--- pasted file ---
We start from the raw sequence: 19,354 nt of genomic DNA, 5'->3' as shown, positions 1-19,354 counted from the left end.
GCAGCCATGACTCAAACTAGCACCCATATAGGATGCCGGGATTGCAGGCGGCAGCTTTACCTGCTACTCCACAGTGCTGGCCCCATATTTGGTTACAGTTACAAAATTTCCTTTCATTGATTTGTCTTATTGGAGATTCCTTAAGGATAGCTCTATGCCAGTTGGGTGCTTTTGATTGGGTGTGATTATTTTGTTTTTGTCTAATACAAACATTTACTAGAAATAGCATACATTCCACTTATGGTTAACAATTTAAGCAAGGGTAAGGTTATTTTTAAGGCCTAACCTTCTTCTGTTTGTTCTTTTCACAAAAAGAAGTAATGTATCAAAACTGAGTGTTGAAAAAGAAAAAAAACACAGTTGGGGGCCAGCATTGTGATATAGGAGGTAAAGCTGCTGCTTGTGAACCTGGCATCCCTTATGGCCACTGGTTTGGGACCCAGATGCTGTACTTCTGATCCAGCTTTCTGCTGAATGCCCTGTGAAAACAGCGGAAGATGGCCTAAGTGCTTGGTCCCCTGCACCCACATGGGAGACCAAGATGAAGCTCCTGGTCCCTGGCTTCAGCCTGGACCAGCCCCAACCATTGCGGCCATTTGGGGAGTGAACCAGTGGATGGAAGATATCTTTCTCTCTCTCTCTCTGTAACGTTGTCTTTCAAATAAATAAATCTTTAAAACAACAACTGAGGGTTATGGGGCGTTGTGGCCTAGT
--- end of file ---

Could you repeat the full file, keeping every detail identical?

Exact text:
We start from the raw sequence: 19,354 nt of genomic DNA, 5'->3' as shown, positions 1-19,354 counted from the left end.
GCAGCCATGACTCAAACTAGCACCCATATAGGATGCCGGGATTGCAGGCGGCAGCTTTACCTGCTACTCCACAGTGCTGGCCCCATATTTGGTTACAGTTACAAAATTTCCTTTCATTGATTTGTCTTATTGGAGATTCCTTAAGGATAGCTCTATGCCAGTTGGGTGCTTTTGATTGGGTGTGATTATTTTGTTTTTGTCTAATACAAACATTTACTAGAAATAGCATACATTCCACTTATGGTTAACAATTTAAGCAAGGGTAAGGTTATTTTTAAGGCCTAACCTTCTTCTGTTTGTTCTTTTCACAAAAAGAAGTAATGTATCAAAACTGAGTGTTGAAAAAGAAAAAAAACACAGTTGGGGGCCAGCATTGTGATATAGGAGGTAAAGCTGCTGCTTGTGAACCTGGCATCCCTTATGGCCACTGGTTTGGGACCCAGATGCTGTACTTCTGATCCAGCTTTCTGCTGAATGCCCTGTGAAAACAGCGGAAGATGGCCTAAGTGCTTGGTCCCCTGCACCCACATGGGAGACCAAGATGAAGCTCCTGGTCCCTGGCTTCAGCCTGGACCAGCCCCAACCATTGCGGCCATTTGGGGAGTGAACCAGTGGATGGAAGATATCTTTCTCTCTCTCTCTCTGTAACGTTGTCTTTCAAATAAATAAATCTTTAAAACAACAACTGAGGGTTATGGGGCGTTGTGGCCTAGT